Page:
From 2001 until 2009, an estimated 2,651,581 children ≤19 years were treated annually for sports and recreation related injuries. Approximately 6.5%, or 173,285 of these injuries, were concussions. An estimated 6.6% of these concussions were hospitalized.1 Fatalities among youth athletes involved in organized sports remains rare according to a study published in Pediatrics in 2011.17 Analysis of the U.S. National Registry of Sudden Death in Young Athletes over a period of 30 years showed the highest number of deaths, 16 of them, due to blunt trauma usually to the head/neck occurred in 1986. The average number of head/neck injury fatalities over the entire time period was nine per year. Seventeen high school athletes died from head trauma after sustaining concussions in the days or weeks prior to their death.17 In North Carolina in 2008, two football-related fatalities from concussions were reported related to a release from untrained health providers. This lead North Carolina to pass a law requiring high schools to employ athletic trainers.
Figure 2 lists the causes of accidental death in young people. Summating organized and informal sports participation deaths in young people would not remotely approach these numbers. The Centers for Disease Control reported in 2009 that approximately 3,000 teens in the United States, aged fifteen to nineteen, were killed, and more than 350,000 were treated in emergency departments for injuries suffered in motor vehicle crashes.18 In an Arizona study reviewing drowning deaths (aged eighteen or less) from 1995 to 1999, most children/youths died in the home swimming pools. One hundred thirty-one of the 187 (70%) drowning victims were under five-years-old, and eighty-one of 131 (62%) died in a private swimming pool. The second highest drowning rate was in males, aged fifteen to eighteen.19 According to recent data published by the CDC, the rate of poisoning deaths increased among teens aged fifteen to nineteen, by 91% from 2000 to 2009, largely due to prescription drug overdose. The death rate was 3.3 per 100,000 in 2009.20
The risk of serious injury or accidental death to our youth is much higher than football participation while riding their bicycles, swimming in home pools, walking or riding to school or living in homes where alcohol, prescription drugs and household poisons/toxins are stored. Yet there is no serious effort to ban or prohibit these activities. The effort to ban football from schools and universities is unwarranted.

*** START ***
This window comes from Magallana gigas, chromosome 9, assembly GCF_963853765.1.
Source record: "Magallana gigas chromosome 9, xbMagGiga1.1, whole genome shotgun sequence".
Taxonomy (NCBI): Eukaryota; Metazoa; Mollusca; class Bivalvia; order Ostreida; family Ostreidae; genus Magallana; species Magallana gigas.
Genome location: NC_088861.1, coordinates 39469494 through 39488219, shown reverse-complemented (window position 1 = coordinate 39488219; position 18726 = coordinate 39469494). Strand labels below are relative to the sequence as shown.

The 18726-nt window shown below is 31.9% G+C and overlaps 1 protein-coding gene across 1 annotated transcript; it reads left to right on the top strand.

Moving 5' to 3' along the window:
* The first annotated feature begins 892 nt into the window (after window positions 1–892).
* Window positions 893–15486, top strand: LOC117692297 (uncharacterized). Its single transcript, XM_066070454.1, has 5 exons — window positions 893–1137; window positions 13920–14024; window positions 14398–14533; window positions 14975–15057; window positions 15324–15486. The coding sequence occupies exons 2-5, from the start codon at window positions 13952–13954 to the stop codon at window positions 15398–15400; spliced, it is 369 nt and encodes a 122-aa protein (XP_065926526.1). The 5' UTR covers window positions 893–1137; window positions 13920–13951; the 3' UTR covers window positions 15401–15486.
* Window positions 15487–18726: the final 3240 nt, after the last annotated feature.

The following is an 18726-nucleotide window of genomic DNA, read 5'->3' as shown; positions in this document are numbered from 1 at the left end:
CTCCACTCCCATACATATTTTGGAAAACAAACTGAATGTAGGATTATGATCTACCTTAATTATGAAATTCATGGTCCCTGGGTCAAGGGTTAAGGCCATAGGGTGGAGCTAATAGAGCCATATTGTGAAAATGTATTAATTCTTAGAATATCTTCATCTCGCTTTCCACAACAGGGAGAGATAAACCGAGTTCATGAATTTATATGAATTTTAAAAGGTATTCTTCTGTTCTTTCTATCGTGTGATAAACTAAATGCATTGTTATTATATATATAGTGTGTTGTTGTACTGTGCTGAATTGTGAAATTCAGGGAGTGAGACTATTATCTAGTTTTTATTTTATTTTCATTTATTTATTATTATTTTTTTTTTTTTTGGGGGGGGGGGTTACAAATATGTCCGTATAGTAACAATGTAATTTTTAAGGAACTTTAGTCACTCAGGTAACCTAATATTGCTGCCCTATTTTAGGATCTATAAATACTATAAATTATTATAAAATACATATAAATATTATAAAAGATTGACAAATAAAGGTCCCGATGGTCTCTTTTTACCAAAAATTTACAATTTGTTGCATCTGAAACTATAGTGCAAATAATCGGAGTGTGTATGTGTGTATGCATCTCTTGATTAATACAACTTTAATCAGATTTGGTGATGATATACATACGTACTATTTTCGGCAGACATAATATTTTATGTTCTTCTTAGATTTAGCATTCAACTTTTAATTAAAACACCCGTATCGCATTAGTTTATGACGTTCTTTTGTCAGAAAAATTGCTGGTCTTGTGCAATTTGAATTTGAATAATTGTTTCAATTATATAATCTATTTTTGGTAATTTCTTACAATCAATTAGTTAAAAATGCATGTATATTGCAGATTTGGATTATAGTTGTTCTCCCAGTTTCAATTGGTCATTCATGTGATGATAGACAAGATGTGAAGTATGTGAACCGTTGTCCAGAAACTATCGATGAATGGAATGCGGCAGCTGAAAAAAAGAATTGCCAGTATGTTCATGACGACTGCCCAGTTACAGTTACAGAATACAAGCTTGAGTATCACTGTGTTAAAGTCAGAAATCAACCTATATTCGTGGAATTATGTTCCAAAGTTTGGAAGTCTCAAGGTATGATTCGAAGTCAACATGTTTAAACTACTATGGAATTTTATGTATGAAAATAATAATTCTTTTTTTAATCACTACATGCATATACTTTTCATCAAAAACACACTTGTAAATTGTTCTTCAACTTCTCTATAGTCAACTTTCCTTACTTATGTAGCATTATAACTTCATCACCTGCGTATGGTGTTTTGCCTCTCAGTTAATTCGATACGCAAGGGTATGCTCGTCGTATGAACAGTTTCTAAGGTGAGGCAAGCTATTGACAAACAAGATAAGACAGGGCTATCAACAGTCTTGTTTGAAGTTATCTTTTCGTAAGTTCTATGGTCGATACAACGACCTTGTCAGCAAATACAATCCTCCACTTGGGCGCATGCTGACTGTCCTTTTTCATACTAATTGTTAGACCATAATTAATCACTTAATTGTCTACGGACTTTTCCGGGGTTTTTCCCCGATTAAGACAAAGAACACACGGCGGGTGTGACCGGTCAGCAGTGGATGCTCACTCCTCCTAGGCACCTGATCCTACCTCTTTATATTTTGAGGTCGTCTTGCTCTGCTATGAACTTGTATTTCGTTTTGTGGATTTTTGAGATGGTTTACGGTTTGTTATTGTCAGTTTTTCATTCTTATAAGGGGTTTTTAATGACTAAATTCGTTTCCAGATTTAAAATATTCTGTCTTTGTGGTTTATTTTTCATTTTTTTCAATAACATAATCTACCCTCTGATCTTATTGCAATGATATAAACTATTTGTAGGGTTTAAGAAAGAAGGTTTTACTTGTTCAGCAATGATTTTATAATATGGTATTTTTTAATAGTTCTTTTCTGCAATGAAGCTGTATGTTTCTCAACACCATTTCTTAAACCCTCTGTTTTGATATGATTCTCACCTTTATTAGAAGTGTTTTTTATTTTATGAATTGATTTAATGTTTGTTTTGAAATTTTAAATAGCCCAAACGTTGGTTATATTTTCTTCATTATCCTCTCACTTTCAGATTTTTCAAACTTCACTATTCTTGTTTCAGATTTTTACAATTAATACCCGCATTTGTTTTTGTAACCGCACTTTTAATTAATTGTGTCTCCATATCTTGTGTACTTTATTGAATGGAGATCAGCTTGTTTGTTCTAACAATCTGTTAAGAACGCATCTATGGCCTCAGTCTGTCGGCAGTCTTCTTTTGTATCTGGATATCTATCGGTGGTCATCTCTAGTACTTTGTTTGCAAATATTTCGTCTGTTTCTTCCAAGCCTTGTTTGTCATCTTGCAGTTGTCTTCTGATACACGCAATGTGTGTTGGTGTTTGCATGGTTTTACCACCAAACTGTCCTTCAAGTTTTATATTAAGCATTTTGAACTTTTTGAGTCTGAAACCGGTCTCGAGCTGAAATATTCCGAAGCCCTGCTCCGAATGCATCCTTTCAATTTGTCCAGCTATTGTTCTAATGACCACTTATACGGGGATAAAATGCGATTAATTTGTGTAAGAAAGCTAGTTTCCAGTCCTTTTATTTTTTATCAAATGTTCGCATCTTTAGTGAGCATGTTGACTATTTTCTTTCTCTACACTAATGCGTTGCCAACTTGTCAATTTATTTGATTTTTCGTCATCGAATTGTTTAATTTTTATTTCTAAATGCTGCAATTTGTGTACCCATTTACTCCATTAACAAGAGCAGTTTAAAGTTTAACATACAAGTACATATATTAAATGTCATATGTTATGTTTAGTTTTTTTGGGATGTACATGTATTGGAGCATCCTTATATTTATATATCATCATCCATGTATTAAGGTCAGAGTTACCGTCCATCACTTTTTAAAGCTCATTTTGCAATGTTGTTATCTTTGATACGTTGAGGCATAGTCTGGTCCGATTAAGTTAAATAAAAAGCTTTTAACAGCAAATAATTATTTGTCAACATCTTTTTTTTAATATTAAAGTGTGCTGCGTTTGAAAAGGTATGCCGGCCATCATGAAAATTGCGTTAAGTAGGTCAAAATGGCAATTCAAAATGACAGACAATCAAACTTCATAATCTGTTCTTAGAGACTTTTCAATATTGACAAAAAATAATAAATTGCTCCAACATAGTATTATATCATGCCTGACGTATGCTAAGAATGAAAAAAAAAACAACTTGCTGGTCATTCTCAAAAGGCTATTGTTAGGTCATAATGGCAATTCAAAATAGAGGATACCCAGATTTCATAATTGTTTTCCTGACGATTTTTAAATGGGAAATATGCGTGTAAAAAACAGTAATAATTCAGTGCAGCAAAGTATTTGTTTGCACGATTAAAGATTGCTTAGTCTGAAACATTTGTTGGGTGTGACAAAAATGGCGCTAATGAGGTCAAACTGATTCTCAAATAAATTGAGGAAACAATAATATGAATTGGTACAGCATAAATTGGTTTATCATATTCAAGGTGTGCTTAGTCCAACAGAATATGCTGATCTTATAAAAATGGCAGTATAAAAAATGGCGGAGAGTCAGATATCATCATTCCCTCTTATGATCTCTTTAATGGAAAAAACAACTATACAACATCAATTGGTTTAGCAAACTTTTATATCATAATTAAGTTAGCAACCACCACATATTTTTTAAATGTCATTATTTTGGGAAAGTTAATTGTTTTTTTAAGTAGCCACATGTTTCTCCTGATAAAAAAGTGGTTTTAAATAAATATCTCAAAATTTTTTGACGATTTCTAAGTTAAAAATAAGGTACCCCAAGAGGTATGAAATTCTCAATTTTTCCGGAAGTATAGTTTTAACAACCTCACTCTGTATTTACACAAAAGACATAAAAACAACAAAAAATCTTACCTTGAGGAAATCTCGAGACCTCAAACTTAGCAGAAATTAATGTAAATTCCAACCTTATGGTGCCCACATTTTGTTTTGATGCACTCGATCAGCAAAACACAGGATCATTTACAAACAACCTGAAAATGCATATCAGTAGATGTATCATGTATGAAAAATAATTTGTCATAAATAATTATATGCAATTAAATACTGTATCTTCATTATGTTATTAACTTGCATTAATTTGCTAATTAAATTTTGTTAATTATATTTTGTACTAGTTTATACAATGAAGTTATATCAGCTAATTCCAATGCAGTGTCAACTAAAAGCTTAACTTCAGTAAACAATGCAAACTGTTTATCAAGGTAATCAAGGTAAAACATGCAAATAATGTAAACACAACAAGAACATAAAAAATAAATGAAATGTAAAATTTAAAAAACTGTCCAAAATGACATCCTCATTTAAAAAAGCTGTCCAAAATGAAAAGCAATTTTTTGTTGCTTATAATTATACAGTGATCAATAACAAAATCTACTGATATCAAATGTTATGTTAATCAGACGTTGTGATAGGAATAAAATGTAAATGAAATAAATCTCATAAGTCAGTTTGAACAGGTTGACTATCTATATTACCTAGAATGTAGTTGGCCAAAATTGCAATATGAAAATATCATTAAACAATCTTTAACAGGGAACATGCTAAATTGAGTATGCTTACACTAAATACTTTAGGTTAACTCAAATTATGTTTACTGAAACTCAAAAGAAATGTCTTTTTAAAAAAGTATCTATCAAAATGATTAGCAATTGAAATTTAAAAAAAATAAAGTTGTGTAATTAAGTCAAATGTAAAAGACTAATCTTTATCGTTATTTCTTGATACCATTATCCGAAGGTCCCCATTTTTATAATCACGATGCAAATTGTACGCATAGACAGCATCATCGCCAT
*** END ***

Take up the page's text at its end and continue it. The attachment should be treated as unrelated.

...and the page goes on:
Personally, if I had a son, I would not be concerned with him playing football. I would, however, make sure that his coaches understand the proper football techniques that decrease the risk of concussions. I would also ascertain that a Certified Athletic Trainer, working under a protocol from a physician who understands the care of concussions, works at their school.
Brian L. Mahaffey, MD, MSPH, MSMA member since 1999, is Director, St. John’s Sports Medicine in Springfield; Head Team Physician, Missouri State University; Team Physician, Springfield Cardinals; and Team Physician, St. Louis Cardinals.
Read more from Dr. Mahaffey about the toll the sport takes on players of all levels — and ways to better protect athletes.
Published December 10, 2012.
Editor's note: This article is part of a special series brought to you by Missouri Medicine, the Medical Journal of the Missouri State Medical Association (MSMA). MedHelp, Missouri Medicine, and MSMA are collaborating to educate and empower health consumers by making the latest scientific studies and medical research available to the public. Learn more about MSMA and see more from Missouri Medicine.
This article was originally published in the November/December 2012 issue of Missiouri Medicine.
|Explore More In Our Hep C Learning Center|
What Is Hepatitis C?
Learn about this treatable virus.
Diagnosing Hepatitis C
Getting tested for this viral infection.
Just Diagnosed? Here’s What’s Next
3 key steps to getting on treatment.
Understanding Hepatitis C Treatment
4 steps to getting on therapy.
Your Guide to Hep C Treatments
What you need to know about Hep C drugs.
Managing Side Effects of Treatment
How the drugs might affect you.
Making Hep C Treatment a Success
These tips may up your chances of a cure.